The West Gate appears to have been reconstructed in the late 14th century together with the Chapel of St. James above it. (fn. 25) Both were extended westwards early in the following century when a tower was added to the chapel, its base being pierced by the main entrance arch to the gate. The central part of the gateway passage has a pointed and ribbed barrel vault of the 14th century; at their base the walls are cut through the solid rock. On the north side there are traces of an earlier wall and vault, perhaps part of a narrower passage. The parapet walk along the top of the town wall had originally skirted the east end of the chapel. After the wall was breached and the roadway diverted to the south of the gate, the walks along the south and east sides of the chapel appear to have fallen into disuse. They were rebuilt when the chapel was restored in 1863-5. A short extension was then made to the gateway passage at its east end to support the new path above it.
Most of the wall had already been demolished by the early 16th century: Leland saw remains of the wall only near the West and East Gates. (fn. 26) More, apparently, had been left in 1424-5 when a garden was described as being under the wall of the town opposite Lethenhull Gate. (fn. 27) The town ditch survived, at least in part, throughout the 15th century, (fn. 28) and Wallditch was still regarded as a watercourse in 1664. (fn. 29) The only remaining stretches of the town wall adjoin the north sides of the two gates, (fn. 30) but the approximate position of the rest is suggested by the lay-out of streets which encircle the old town. Outside the line of the wall and the ditch run the streets now called Bowling Green Street, Theatre Street, Joyce Pool, Chapel Street, Gerrard Street, and Mill Street. Inside the line of the wall run Market Street, Barrack Street, and the Butts. In the neighbourhood of the castle modern changes have obscured the pattern, but formerly both Brittain Lane and Back Hills seem to have run inside the line of the wall. (fn. 31)
There is no mention of a town gate on the south. Leland said that 'the strength of the bridge . . . stands for the south gate', (fn. 32) and the survey of the bridge in 1774 noted that one of the piers was larger than the rest, suggesting the existence of some kind of barrier. (fn. 33) There is no trace of this in Hollar's plan of the town in 1654, but by that time there was certainly a gate at the end of Crosse Street. (fn. 34)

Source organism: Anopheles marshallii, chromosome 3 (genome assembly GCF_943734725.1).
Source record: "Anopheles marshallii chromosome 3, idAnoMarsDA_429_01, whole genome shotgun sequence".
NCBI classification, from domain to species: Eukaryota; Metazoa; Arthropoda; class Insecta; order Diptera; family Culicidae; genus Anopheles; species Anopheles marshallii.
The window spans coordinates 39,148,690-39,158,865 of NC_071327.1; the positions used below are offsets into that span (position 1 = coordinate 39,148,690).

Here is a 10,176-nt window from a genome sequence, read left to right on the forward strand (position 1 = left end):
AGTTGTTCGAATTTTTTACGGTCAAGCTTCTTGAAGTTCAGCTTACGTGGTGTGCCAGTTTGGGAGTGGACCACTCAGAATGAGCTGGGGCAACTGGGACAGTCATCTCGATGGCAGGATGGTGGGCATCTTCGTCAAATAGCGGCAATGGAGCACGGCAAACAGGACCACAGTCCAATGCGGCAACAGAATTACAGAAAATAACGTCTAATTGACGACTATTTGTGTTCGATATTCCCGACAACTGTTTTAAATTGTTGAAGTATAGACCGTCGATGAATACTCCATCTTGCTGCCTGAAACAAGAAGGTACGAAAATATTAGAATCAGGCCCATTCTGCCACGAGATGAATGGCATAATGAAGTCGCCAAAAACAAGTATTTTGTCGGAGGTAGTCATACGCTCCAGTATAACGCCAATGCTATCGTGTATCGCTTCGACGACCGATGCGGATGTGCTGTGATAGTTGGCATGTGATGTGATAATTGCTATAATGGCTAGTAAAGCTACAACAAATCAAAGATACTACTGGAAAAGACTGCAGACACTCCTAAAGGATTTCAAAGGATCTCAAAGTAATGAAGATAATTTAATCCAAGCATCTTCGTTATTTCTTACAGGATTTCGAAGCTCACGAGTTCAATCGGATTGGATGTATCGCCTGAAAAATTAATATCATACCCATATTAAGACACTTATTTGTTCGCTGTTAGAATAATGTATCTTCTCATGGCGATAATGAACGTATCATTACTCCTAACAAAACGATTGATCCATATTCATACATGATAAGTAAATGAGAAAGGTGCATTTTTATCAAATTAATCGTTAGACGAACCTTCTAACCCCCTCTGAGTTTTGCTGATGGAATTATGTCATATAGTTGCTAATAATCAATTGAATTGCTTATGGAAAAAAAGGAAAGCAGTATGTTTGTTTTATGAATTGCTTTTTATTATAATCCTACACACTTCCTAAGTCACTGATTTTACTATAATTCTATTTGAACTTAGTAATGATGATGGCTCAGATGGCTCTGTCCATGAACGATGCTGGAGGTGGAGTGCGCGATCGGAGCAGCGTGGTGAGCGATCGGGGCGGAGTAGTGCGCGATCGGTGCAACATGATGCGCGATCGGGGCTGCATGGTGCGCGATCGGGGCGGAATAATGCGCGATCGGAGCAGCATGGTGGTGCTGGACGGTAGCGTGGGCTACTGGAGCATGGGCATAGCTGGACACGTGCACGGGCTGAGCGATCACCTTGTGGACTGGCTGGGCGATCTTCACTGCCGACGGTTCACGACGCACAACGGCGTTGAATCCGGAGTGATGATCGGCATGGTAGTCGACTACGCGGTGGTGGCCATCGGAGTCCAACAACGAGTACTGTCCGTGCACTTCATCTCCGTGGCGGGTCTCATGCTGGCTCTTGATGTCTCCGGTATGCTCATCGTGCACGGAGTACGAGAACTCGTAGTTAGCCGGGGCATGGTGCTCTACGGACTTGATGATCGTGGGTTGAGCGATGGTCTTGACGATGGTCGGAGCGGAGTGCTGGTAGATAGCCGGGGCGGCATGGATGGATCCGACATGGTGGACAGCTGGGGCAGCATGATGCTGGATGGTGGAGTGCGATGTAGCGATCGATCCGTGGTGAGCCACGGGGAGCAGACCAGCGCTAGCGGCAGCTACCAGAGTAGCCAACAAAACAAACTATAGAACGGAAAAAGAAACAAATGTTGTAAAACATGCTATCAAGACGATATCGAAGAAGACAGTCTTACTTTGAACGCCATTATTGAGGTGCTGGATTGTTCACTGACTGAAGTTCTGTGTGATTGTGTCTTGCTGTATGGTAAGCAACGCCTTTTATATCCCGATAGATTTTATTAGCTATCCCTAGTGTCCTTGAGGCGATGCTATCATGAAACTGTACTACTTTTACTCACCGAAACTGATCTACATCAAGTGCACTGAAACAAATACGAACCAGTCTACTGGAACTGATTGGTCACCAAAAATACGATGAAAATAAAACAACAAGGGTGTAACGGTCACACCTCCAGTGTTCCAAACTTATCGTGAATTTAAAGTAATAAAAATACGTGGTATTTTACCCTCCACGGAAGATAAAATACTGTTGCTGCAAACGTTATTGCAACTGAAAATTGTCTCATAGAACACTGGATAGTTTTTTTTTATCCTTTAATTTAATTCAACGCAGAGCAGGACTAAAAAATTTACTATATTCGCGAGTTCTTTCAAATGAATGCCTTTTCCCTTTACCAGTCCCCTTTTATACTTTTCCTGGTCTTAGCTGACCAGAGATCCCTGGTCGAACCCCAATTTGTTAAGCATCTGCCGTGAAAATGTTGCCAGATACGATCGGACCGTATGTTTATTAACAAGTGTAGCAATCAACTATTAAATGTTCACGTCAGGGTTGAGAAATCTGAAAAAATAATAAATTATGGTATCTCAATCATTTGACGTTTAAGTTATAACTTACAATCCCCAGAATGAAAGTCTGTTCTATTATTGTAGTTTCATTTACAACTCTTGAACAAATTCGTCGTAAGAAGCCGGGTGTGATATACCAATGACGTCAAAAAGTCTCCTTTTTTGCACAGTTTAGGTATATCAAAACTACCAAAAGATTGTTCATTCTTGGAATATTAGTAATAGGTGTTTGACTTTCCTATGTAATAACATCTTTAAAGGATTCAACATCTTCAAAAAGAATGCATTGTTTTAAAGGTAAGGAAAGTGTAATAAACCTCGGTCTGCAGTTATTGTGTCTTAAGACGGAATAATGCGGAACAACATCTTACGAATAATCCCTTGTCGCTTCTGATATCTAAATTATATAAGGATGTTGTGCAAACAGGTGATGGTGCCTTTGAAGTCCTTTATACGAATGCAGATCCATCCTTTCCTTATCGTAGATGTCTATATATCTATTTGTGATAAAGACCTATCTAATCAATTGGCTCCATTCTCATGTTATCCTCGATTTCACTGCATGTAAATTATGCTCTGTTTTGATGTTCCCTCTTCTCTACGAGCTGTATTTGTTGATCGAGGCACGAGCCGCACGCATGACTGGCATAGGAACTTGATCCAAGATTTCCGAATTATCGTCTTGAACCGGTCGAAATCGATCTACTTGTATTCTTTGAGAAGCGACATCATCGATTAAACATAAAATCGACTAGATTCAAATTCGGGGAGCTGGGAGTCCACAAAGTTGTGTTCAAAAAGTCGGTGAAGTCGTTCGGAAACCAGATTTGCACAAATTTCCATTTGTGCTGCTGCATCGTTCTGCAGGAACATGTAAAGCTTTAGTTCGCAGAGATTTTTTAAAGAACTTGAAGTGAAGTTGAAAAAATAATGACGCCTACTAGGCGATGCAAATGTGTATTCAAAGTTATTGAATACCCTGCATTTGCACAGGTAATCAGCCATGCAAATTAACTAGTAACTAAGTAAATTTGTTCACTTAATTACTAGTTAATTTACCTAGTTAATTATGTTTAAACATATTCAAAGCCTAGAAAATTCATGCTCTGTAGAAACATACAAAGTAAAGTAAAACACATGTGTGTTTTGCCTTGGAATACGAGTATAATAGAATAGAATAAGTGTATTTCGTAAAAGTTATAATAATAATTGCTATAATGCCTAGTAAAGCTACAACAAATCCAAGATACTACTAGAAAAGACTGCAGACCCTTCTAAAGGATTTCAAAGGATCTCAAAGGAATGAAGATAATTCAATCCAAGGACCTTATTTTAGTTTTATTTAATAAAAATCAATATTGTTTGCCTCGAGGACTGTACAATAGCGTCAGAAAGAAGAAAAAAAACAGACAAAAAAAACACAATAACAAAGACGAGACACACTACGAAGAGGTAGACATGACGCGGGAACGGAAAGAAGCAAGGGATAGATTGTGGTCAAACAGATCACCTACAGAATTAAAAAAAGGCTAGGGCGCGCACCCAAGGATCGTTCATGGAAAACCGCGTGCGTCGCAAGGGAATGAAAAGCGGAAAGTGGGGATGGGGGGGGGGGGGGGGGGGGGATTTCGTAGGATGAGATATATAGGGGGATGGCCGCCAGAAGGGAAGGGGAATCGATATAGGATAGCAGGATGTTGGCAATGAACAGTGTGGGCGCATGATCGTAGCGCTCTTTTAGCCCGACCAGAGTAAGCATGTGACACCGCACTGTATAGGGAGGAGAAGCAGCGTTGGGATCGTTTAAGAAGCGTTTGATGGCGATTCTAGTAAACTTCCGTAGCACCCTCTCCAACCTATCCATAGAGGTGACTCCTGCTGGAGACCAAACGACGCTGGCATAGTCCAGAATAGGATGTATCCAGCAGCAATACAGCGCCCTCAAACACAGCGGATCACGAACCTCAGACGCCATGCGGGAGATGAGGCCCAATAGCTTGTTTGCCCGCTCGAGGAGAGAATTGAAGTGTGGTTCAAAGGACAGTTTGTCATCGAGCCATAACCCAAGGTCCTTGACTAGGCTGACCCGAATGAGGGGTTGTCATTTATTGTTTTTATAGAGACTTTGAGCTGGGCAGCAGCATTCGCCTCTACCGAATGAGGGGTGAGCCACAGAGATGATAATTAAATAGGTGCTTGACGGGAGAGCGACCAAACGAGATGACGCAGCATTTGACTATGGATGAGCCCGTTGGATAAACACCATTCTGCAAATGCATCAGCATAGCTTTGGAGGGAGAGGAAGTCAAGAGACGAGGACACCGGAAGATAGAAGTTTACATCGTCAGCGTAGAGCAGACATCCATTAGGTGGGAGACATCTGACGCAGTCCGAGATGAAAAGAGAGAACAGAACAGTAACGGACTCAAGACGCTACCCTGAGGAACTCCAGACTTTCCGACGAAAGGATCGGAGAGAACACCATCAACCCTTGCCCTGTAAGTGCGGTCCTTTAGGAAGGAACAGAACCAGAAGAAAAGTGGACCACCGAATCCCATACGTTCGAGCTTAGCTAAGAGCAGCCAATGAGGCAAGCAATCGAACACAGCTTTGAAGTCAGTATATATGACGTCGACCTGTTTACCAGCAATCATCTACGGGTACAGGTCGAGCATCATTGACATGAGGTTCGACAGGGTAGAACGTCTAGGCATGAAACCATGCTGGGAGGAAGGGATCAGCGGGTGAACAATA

It is not known when 'the great bridge' was built but it is probably referred to as early as 1208. (fn. 35) In 1373 half of the bridge was 'in ruins and almost broken to the ground', and it was stated that it had customarily been repaired only by charitable means. (fn. 36) Grants of pontage were made to a group of burgesses in 1374, 1377, and 1380, (fn. 37) and the upkeep of the bridge may have become the responsibility of the Guild of the Holy Trinity and St. Mary in 1383. (fn. 38) The Guild of Warwick was still responsible for it in 1545. (fn. 39) The bridge was rebuilt upstream in the 18th century and the old bridge was swept away by flood waters in 1795; (fn. 40) remains of the medieval structure include three arches in the centre of the river, and fragments on both banks, more extensive on the south where the bridge seems to have ended in a causeway.
The medieval street plan was much influenced by the line of the walls, as already mentioned. Two roughly circular lines of streets ran inside and outside the walls round the greater part of the town, broken principally on the south by the castle. Within the walls the chief feature, the 'beauty and glory of the town' as Leland put it, (fn. 41) was the crossing of two main lines of streets: one, consisting of High Street (or High Pavement) and Jury Street, ran from East Gate to West Gate; the other, formed by Castle Street, Church Street, and Northgate Street, intersected the first in the centre of the town. At this central point stood 'a right goodly cross', (fn. 42) and nearby - until moved to East Gate in the 15th century - was St. Peter's Church. Over West Gate was St. James's Chapel, and next to it the Guildhall. (fn. 43)
In the north-west quarter of the town was the High Market, with the Court House, (fn. 44) Booth Hall, and a market cross. Branches of the market were held in various streets and buildings round about it including the Moot Hall in Horse Cheaping. (fn. 45) Also in the market place was St. John's Church, which by the late 15th century was used for the grammar school. (fn. 46) The north-east quarter contained St. Mary's Church and the buildings of the college, and in the south-east quarter was one of the largest open spaces within the walls - the castle vineyard.